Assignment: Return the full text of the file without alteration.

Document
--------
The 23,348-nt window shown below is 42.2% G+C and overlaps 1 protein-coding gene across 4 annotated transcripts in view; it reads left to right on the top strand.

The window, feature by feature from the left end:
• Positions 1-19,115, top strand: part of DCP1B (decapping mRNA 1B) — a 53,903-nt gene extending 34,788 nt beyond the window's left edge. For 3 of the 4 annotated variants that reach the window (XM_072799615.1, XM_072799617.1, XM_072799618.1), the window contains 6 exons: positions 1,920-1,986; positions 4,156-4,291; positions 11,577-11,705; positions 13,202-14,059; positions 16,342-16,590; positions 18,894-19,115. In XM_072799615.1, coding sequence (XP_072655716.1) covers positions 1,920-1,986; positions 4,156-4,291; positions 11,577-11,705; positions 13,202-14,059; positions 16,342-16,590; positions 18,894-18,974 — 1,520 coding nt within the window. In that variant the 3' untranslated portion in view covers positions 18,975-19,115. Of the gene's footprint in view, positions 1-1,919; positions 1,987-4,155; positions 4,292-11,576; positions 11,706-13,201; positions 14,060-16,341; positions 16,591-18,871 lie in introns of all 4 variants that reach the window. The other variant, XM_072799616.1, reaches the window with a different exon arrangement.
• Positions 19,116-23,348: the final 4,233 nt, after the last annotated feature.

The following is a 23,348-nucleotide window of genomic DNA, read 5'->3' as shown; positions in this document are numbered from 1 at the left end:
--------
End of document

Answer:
The 23,348-nt window shown below is 42.2% G+C and overlaps 1 protein-coding gene across 4 annotated transcripts in view; it reads left to right on the top strand.

The window, feature by feature from the left end:
• Positions 1-19,115, top strand: part of DCP1B (decapping mRNA 1B) — a 53,903-nt gene extending 34,788 nt beyond the window's left edge. For 3 of the 4 annotated variants that reach the window (XM_072799615.1, XM_072799617.1, XM_072799618.1), the window contains 6 exons: positions 1,920-1,986; positions 4,156-4,291; positions 11,577-11,705; positions 13,202-14,059; positions 16,342-16,590; positions 18,894-19,115. In XM_072799615.1, coding sequence (XP_072655716.1) covers positions 1,920-1,986; positions 4,156-4,291; positions 11,577-11,705; positions 13,202-14,059; positions 16,342-16,590; positions 18,894-18,974 — 1,520 coding nt within the window. In that variant the 3' untranslated portion in view covers positions 18,975-19,115. Of the gene's footprint in view, positions 1-1,919; positions 1,987-4,155; positions 4,292-11,576; positions 11,706-13,201; positions 14,060-16,341; positions 16,591-18,871 lie in introns of all 4 variants that reach the window. The other variant, XM_072799616.1, reaches the window with a different exon arrangement.
• Positions 19,116-23,348: the final 4,233 nt, after the last annotated feature.

The following is a 23,348-nucleotide window of genomic DNA, read 5'->3' as shown; positions in this document are numbered from 1 at the left end: